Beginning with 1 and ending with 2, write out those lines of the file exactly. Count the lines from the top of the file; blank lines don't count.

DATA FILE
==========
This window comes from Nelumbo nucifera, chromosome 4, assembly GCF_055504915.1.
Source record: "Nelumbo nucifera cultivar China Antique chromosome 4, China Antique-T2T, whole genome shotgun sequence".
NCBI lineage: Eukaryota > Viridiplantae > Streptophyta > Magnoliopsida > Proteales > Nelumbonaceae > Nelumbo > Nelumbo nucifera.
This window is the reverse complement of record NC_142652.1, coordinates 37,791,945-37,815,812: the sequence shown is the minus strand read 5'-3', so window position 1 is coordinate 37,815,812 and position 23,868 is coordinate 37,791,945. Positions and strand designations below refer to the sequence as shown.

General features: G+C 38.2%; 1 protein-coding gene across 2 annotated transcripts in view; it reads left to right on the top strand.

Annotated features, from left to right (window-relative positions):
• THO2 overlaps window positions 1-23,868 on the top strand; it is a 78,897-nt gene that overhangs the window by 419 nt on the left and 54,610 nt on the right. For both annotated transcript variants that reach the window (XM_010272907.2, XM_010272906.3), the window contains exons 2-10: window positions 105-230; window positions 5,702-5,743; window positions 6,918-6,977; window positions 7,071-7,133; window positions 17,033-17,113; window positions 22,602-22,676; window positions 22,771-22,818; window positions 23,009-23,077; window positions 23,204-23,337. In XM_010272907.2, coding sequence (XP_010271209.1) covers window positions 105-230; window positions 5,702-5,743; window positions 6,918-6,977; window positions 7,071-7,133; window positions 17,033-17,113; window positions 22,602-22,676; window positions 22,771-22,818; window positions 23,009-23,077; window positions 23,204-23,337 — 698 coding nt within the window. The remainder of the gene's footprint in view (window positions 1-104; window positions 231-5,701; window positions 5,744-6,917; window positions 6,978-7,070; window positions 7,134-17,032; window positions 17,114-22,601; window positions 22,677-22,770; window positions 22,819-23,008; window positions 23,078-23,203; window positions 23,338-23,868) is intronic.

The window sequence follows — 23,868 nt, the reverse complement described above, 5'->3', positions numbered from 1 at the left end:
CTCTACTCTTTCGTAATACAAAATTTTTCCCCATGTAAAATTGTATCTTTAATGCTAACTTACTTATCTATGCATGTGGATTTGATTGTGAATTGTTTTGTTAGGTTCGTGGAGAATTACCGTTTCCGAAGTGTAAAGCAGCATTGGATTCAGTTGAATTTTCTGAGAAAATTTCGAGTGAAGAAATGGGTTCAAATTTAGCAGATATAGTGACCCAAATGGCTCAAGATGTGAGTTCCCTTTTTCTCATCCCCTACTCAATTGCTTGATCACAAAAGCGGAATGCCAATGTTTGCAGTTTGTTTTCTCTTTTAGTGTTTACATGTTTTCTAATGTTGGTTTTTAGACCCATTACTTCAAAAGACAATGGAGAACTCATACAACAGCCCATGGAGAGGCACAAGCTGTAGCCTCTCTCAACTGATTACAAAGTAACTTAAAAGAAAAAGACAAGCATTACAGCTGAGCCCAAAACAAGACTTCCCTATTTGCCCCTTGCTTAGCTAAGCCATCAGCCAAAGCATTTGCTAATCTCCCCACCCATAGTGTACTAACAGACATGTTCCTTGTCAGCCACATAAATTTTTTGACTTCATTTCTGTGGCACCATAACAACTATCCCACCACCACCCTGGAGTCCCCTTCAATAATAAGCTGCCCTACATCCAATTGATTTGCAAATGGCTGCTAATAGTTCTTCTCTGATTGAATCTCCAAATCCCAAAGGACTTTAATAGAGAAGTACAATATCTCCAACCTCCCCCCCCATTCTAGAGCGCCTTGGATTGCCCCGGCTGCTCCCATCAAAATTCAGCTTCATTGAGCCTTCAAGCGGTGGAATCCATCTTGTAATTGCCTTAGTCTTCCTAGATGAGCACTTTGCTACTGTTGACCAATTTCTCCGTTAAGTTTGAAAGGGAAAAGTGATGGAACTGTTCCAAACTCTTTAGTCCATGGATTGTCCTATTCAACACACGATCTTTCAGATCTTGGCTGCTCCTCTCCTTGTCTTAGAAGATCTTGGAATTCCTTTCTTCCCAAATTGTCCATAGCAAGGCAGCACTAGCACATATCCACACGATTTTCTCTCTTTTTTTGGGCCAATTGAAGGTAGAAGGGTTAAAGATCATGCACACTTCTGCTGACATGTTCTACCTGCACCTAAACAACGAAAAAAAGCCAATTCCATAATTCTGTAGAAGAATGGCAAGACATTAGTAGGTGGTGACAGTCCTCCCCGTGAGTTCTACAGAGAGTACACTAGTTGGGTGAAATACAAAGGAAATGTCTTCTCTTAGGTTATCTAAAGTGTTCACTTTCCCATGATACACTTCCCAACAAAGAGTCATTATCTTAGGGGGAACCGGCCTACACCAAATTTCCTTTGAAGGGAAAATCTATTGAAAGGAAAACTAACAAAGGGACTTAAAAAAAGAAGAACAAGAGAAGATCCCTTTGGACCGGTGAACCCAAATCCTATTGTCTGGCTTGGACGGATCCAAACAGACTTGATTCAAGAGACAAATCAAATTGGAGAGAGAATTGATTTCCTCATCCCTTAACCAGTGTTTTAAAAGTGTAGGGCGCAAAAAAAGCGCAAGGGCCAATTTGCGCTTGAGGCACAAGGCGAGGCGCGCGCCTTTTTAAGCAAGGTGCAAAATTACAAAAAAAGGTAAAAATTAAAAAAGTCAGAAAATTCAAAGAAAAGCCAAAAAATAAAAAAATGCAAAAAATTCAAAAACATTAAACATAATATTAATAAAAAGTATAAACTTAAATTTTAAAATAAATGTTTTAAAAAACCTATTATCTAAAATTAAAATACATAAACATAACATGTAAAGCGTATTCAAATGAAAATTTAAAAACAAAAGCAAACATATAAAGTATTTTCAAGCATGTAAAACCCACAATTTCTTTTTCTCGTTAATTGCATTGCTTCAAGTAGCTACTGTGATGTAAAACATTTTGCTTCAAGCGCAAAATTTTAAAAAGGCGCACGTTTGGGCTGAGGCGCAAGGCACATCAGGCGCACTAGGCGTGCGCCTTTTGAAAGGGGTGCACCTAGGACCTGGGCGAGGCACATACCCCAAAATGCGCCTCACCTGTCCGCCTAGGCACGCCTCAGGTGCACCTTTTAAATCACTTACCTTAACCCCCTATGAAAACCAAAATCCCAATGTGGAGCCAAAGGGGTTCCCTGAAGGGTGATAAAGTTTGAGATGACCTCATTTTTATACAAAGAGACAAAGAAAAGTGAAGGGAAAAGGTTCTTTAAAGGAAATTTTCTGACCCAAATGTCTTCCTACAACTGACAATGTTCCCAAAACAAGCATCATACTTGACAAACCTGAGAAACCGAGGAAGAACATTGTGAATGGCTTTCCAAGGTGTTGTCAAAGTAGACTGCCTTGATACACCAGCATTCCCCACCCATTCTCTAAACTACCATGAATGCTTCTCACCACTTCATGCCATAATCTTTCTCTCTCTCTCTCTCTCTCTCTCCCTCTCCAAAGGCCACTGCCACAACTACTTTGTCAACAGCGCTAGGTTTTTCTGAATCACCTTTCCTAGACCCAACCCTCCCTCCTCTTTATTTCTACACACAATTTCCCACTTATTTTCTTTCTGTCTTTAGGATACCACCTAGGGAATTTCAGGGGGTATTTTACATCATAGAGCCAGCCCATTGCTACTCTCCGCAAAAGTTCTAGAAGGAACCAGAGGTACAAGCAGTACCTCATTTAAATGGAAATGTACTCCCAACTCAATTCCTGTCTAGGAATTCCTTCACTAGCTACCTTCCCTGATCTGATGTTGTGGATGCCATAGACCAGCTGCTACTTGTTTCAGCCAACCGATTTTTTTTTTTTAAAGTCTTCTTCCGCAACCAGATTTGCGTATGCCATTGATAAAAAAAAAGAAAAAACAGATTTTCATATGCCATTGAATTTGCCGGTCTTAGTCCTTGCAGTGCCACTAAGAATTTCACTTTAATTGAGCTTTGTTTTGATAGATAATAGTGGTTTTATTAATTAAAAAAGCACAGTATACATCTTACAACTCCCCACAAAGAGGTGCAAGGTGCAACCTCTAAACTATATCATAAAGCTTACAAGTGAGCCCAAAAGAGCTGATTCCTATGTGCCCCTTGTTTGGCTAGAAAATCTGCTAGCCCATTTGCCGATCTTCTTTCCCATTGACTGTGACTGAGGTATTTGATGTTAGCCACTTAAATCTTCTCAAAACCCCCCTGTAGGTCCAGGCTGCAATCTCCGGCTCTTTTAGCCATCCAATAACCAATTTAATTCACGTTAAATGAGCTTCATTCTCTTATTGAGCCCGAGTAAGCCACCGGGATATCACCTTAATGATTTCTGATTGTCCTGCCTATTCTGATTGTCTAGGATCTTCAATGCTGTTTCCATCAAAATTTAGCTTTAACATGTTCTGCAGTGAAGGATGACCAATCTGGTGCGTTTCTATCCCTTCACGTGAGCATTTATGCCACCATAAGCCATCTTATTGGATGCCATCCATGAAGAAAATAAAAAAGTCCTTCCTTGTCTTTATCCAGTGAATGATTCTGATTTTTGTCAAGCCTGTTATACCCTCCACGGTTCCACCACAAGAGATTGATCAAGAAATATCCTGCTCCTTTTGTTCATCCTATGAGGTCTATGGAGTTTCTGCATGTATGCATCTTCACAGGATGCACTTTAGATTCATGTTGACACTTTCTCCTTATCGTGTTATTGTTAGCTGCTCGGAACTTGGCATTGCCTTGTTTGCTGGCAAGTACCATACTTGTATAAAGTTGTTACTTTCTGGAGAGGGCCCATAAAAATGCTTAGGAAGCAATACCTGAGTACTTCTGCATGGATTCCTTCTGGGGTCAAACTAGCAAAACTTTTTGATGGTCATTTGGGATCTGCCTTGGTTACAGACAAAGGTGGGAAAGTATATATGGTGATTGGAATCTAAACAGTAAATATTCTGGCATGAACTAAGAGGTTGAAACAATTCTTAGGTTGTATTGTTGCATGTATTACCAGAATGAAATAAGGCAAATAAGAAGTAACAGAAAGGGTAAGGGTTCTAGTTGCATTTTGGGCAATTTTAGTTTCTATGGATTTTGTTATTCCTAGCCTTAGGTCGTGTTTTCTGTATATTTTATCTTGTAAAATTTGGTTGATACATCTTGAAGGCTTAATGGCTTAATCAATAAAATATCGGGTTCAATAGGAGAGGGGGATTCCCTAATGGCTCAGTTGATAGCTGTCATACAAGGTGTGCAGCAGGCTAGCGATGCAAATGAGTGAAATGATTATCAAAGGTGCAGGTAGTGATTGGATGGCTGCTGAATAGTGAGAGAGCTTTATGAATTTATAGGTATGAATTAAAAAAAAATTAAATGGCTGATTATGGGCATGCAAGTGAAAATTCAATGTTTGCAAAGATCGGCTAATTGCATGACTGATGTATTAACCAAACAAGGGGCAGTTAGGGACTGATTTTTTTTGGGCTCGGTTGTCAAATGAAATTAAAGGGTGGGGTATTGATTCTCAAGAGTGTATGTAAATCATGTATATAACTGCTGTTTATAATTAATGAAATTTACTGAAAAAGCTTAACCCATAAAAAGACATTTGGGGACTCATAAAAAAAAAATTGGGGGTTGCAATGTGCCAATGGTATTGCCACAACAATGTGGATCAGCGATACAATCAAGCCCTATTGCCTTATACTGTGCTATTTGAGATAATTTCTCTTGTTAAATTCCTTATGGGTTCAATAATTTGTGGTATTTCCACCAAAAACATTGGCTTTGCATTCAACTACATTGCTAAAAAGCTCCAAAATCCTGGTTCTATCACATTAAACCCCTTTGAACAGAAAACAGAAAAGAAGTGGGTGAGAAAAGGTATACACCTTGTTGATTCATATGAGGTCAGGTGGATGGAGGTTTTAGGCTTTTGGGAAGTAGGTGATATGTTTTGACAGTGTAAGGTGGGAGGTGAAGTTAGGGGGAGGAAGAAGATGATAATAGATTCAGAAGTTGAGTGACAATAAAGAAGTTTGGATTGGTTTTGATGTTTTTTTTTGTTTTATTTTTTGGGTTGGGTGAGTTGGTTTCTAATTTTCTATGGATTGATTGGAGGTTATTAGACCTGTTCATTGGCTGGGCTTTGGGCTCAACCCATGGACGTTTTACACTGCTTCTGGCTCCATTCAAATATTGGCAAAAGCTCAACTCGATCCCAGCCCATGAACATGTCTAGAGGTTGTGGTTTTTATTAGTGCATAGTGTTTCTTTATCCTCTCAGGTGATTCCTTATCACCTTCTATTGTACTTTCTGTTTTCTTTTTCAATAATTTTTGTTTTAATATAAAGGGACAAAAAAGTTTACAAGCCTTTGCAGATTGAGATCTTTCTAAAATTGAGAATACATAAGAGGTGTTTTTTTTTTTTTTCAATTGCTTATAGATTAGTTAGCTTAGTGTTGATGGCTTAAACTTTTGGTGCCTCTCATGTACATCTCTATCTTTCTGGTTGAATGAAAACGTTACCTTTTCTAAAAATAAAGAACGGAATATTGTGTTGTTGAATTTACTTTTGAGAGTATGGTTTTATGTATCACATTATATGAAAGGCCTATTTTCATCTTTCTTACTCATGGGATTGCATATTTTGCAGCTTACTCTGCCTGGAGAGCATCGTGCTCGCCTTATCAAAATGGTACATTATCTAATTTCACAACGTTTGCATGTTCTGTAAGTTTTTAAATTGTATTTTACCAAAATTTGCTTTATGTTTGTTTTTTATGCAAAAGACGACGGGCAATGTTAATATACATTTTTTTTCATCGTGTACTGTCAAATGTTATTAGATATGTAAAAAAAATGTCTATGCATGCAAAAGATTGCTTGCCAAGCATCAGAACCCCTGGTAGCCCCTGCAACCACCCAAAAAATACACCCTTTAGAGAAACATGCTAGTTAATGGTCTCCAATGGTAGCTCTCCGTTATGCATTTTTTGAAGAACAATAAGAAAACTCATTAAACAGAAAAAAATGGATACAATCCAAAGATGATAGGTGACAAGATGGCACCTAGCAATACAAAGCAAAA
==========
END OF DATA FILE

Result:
This window comes from Nelumbo nucifera, chromosome 4, assembly GCF_055504915.1.
Source record: "Nelumbo nucifera cultivar China Antique chromosome 4, China Antique-T2T, whole genome shotgun sequence".